Pebble Mill at One
Pebble Mill at One was a British television magazine programme that was broadcast live weekdays at one o'clock on BBC1, from 2 October 1972 to 23 May 1986 and again from 20 October 1991 to 25 May 1996. It was transmitted from the Pebble Mill studios of BBC Birmingham, and uniquely, was hosted from the centre's main foyer area, rather than a conventional television studio.
|Pebble Mill at One|
Pebble Mill at One opening titles
|Also known as||Pebble Mill (1991-6)|
|Country of origin||United Kingdom|
|Running time||45 minutes|
|Original release||2 October 1972 –|
25 May 1996
In 1991, a revival of the series was aired, which ran to 1996.
Until 1986 there were few television programmes transmitted on BBC Television during daytime hours. For this reason, Pebble Mill acquired a unique following from those who found themselves at home at lunchtime. Housewives, students, and those recovering from an illness remember it with fondness for its variety and the problems inherent with live television.
The show was broadcast from the foyer of Pebble Mill because a planned third studio was never constructed on the site, and existing facilities were fully booked for network drama production and local news. In the beginning, visitors to the studios were seen arriving in the background as the programme was transmitted. Gradually, as the show became more successful, the foyer became a studio, and visitors had to use a new entrance.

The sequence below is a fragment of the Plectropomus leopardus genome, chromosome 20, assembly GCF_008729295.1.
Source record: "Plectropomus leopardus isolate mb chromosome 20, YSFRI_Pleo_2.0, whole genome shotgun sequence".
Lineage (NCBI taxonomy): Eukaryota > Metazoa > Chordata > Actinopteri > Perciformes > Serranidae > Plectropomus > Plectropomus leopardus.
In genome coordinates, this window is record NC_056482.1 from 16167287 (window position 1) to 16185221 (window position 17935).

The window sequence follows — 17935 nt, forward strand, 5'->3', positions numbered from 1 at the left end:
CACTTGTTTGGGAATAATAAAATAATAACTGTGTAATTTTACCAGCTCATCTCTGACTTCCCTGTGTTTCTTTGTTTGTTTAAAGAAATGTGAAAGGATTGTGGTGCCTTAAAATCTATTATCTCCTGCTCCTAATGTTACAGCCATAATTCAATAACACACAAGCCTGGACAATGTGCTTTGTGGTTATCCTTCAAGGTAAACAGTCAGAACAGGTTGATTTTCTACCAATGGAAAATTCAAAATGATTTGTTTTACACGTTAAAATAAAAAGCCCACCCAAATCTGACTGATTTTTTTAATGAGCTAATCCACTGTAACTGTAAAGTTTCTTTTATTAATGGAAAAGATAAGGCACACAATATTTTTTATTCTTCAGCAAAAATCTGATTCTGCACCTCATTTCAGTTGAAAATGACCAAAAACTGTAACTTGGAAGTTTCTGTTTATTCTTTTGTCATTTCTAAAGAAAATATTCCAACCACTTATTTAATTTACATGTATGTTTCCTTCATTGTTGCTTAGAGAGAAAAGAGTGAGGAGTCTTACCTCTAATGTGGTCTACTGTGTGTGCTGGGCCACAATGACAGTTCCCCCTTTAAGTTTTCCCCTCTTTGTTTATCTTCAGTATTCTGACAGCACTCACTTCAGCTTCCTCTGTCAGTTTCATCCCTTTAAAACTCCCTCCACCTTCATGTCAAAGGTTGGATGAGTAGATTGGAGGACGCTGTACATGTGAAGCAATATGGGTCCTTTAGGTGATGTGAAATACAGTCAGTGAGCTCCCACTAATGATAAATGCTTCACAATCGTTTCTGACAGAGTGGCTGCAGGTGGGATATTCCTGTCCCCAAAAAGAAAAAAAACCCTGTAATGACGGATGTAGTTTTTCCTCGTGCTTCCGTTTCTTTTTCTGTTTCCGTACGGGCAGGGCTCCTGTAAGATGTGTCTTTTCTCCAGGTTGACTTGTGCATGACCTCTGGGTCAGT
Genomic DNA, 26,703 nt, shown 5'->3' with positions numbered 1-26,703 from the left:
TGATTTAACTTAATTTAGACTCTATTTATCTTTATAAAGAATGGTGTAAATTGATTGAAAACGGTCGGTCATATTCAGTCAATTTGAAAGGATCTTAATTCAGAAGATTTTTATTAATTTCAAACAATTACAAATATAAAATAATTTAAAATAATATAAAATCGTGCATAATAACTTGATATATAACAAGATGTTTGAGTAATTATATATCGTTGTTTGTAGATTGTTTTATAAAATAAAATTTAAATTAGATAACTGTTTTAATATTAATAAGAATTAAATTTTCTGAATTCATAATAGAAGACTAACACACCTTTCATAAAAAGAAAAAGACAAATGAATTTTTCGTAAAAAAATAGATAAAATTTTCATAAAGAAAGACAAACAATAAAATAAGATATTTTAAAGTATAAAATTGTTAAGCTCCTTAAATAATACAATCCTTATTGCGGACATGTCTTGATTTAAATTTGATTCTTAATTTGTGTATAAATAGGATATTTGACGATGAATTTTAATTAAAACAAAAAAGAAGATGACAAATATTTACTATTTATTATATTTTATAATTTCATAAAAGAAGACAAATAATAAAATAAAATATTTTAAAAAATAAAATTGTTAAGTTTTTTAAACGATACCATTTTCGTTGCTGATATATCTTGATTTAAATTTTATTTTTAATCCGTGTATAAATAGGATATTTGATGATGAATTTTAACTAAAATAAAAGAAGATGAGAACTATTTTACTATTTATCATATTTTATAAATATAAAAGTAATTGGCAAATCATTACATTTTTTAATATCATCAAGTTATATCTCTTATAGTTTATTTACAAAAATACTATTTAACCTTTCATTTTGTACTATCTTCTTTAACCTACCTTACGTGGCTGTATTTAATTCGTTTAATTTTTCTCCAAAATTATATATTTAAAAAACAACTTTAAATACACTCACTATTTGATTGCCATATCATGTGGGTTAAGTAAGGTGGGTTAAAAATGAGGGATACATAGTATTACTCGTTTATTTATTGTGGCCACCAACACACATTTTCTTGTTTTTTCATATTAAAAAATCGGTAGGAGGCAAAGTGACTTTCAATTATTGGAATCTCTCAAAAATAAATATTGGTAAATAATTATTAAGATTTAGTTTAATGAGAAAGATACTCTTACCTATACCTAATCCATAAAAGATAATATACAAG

Only a handful of the programmes are known to survive. However, one episode that does survive from the early years celebrated the tenth anniversary of Doctor Who in 1973, featuring interviews with Patrick Troughton and visual effects designer Bernard Wilkie, which is included on the special features of The Three Doctors DVD. Some other Doctor Who related interviews from the series have survived due to early domestic video recordings and have been released on DVDs.